The Congressional Research Service reported that of the 248 million acres administered by the BLM, 154 million acres (62%) are available for grazing, though only 139 million acres (56%) are in use. Of the 193 million acres managed by the FS, more than 95 million acres are available for grazing (49%) and 77 million (40%) are actively grazed. There is also some grazing on NPS land, though this number is comparatively small. Of the approximately 640 million acres of federally owned land, about 35% is actively permitted for grazing purposes.

Direct Effects

In this analysis, “direct effects” refers to the portion of monetary value of livestock sales linked to forage produced and utilized on public lands. Typically, ranching of cattle, sheep and goats uses a combination of private and public grazing lands, as well as grazed forage and purchased forage and/or grain. This means that while a finished steer that ultimately ends up at market somewhere in the Midwest may have started on public lands forage, many other sources of forage contributed to its final market weight. In a recent study by the U.S. Forest Service, researchers focused on quantifying economic contributions of federal grazing at the state and national level by adjusting sales values reported by the census of agriculture by active AUM numbers. This methodology allows us to estimate the value of end livestock sales directly attributable to public lands forage. Figure 2 displays the combined value of cattle, sheep and goat sales linked to public lands grazing. In total, over $1 billion in livestock sales value is attributable to public lands forage. States like New Mexico, Wyoming, Idaho and Montana all come in at over $100 million each. The small values calculated for some Eastern states is linked to small cattle grazing allotments under the FS. NPS grazing was not estimated.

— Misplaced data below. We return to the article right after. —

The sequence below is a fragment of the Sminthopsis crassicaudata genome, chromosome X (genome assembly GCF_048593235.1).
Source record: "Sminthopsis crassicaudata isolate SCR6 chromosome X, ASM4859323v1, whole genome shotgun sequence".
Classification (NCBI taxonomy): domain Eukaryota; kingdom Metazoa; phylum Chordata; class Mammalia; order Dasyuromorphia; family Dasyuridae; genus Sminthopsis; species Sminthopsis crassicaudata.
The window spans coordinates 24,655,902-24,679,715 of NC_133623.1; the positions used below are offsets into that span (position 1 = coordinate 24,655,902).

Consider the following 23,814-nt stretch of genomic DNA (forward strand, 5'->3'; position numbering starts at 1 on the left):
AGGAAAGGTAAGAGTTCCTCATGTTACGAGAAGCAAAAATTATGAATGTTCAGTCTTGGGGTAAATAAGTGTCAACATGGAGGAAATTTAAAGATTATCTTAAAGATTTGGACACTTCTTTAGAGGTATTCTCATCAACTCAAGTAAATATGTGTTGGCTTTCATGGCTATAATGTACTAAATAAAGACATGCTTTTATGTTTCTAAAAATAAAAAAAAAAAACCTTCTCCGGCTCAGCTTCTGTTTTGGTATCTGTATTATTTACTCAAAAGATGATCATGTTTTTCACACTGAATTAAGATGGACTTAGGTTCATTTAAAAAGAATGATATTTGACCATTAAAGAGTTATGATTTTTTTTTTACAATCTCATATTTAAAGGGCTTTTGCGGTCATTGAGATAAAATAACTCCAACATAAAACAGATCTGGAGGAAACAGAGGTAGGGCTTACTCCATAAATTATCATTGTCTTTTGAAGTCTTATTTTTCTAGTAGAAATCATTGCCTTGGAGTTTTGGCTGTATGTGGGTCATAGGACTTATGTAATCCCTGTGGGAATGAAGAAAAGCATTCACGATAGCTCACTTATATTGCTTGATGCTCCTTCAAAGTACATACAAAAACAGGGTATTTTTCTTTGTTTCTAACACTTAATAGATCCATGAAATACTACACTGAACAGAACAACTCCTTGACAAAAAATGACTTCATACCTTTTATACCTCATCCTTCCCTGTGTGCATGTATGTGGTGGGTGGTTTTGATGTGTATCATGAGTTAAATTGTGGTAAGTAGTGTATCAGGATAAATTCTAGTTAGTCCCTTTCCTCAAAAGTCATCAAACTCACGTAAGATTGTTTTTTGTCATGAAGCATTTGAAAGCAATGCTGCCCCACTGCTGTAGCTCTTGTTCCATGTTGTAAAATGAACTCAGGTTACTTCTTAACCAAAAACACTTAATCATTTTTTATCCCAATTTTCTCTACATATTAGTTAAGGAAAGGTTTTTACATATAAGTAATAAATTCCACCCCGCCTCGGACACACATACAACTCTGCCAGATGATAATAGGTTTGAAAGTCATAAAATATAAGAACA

Figure 3 break, down these direct estimations further. Figure 3 displays the value of cattle sales attributed to public lands forage. Close to 90% of the estimated total livestock value, or $893 million, is linked to cattle production. Idaho ($122 million), New Mexico ($119 million) and Wyoming ($100 million) are the top public lands cattle states. These direct sales values contribute to the income basis for thousands of rural families in these states. Economic modeling specific to Idaho, Oregon and Nevada showed the loss of 5,389 active grazing permits resulted in an average 60% decline in cattle sales, 50% decline in labor income, a 65% decline in personal income (from $33,940 to $11,812), per operation, and billions in downstream economic losses. Additionally, the tax revenue received on these sales supports public safety, education and infrastructure in locations that are often already underserved and don’t otherwise receive tax revenue from federally-owned land.